Obviously, I can’t see any reason we shouldn’t just trust these cops and accept their word. It would be crazy if cops didn’t have the ability to freely plant evidence without being detected and police departments had no incentive to eliminate “this type of policing.” That freedom to just arrest whoever they want and make up a reason undoubtedly would make their tough jobs so much easier.

Watch him throw it into the floorboards

BPD Officer Richard Pinheiro planting drugs

CBS News coverage of  the latest incident:

Leave a comment

Update: Second Mistrial Declared; Cincinnati Cop Ray Tensing Gets Away With Murder of Sam Dubose

For the second time, a jury has stated that it was deadlocked and unable to reach a decision on charges filed against University of Cincinnati Police Officer Ray Tensing for the July 2015 murder of Sam Dubose. (See videos embedded below for body camera footage of that murder.) The jury initially indicated this morning that it was unable to reach a decision, but were told to go back and continue deliberating. Later this afternoon they returned and stated they were still deadlocked. As a result, Hamilton County Judge Leslie Ghiz has declared a mistrial.

Although it hasn’t been officially announced yet, there won’t be a third trial. So that effectively means Tensing has officially joined the ever expanding club of police officers who have gotten away with murder, including three just this week alone (Tensing, Milwaukee Police Officer Dominique Heaggan-Brown, and St. Paul Police Officer Jeronimo Yanez).

Of course, in order to have their killings declared justified all police officers need to do is state that they “feared for my life” and in order to get a mistrial they just need one of the twelve members of a jury to buy that rationalization. So that bar is incredibly low and that’s mostly by design. The system itself is tilted heavily in their favor and those running that system not only are their friends and co-workers, but have the further incentive of self preservation to push it even further in that direction.

In Tensing’s case, he claimed that he was in danger of being run over by Dubose as he attempted to drive away from a traffic stop the University of Cincinnati police officer had initiated because of a missing front license plate.

Via NBC News:

Tensing asked DuBose for his driver’s license and registration, which he failed to provide. The officer then ordered him to step out of his car and tried to open the door, but DuBose refused. The car began to pull away

With one hand still inside the car, Tensing yelled, “Stop! Stop!” before firing his gun at DuBose, striking him in the head. The car then began traveling out of control before coming to a stop.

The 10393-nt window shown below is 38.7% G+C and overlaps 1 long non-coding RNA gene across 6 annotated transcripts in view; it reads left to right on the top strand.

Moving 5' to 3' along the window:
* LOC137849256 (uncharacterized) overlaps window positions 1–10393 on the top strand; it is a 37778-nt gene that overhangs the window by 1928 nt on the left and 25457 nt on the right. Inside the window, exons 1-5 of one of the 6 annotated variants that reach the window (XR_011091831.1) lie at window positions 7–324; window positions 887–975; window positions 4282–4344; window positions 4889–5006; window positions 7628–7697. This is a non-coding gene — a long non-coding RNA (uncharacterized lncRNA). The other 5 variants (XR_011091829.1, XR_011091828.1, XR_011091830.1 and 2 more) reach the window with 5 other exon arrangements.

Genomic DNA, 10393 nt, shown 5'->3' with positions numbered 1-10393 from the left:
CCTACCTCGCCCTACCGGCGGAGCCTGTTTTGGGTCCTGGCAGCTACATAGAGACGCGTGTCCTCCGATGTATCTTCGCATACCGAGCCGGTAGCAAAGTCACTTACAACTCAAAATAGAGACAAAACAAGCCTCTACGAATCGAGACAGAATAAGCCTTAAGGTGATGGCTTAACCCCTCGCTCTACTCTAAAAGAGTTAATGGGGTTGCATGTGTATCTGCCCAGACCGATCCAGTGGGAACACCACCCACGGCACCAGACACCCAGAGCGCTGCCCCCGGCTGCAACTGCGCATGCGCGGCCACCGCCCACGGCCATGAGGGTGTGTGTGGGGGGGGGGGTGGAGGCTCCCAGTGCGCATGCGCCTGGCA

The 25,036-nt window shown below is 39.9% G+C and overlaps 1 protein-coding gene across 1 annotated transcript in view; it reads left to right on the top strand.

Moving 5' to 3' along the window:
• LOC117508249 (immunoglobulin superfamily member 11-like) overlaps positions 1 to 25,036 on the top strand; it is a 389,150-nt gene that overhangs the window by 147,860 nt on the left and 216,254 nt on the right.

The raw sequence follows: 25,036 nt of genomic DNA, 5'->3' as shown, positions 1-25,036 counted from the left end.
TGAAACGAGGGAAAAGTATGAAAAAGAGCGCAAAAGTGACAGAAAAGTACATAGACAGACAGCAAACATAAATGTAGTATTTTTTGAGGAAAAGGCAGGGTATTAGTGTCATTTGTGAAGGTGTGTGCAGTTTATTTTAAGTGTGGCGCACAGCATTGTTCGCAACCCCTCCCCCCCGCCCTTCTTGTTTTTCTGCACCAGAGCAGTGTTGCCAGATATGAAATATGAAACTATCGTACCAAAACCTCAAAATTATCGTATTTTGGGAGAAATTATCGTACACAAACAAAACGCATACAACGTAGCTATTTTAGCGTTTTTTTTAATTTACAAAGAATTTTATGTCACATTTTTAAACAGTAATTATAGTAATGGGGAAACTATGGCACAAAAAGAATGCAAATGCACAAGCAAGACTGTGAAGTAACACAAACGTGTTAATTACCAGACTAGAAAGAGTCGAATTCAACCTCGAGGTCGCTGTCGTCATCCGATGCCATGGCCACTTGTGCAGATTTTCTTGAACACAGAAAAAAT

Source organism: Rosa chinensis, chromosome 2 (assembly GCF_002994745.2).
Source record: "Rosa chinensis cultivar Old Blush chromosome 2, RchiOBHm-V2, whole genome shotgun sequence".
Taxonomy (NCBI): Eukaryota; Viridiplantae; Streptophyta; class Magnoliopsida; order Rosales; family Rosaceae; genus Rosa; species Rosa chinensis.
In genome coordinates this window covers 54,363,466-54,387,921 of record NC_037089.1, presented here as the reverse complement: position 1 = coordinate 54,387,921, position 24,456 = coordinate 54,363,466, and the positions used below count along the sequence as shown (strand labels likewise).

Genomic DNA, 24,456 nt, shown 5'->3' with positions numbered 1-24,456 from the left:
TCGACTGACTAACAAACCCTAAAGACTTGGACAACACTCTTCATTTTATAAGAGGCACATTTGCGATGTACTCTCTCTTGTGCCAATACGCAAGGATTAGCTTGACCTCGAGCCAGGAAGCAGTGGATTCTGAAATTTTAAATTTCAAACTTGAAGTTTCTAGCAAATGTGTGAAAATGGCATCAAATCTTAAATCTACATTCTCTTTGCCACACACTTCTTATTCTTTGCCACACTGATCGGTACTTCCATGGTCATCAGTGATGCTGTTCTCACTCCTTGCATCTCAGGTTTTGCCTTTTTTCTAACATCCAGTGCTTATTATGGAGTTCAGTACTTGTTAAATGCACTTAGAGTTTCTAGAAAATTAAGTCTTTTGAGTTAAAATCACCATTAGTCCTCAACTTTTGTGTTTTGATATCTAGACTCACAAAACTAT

Tensing’s bodycam captured the incident.

The men had a conversation for about one minute and 50 seconds before it escalated with Tensing and DuBose in a struggle. Within just a few seconds, Tensing fired his gun.

Two other officers were on scene, and their body cameras captured other angles of the shooting’s aftermath.

Those alternate angles captured by the other officers on the scene, as well as testimony from experts who examined those videos, contradicted Tensing’s claims that he was being dragged by, and in danger of being run over by, Dubose’s car.

It’s also been questioned whether the stop for something as trivial as a front license plate was merely an excuse used to justify a racially motivated profiling of Dubose. Officer Tensing’s unusually frequent history of traffic stops (when compared to other University of Cincinnati police officers) and the high percentage of minorities involved in those stops bolsters those claims.

Of course, the judges, prosecutors, and media are usually on the side of the cops and the general public is taught from the day they are born to believe cops are heroes that never lie or do anything bad. So it’s not that hard for them to at least find that one juror who will refuse to find a cop guilty, regardless of the actual facts presented during a trial. That’s a big part of why it’s almost impossible to convict a police officer regardless of the actual facts on the rare occasions when they get caught doing something outrageous enough to get charged in the first place.

Leave a comment

Update: Racial Profiling Case by LVMPD Saturation Team Body Cam Videos Show No Original Cause for Stop

In May of 2016, I reported on the case of Solomon Galloway, a Las Vegas man who was illegally detained, assaulted, and falsely arrested by one the Las Vegas Metropolitan Police Department’s “Saturation Teams” in February of that year. At the time, Galloway was the passenger in a vehicle driven by a co-worker, which had been stopped under the stated claim that he was speeding (more on that below).

The original pretense for that arrest and accompanying violent, illegal actions was Mr. Galloway’s refusal to identify himself. However, the passenger in a vehicle that has been stopped for a traffic violation is not considered a party to that infraction. As a result, they are not under any obligation to identify themselves. In fact, legally Galloway could have gotten out of the car and walked away from the traffic stop. (Since the actions of the driver do not represent the “reasonable suspicion” required to legally detain a passenger, they are “free to go.”)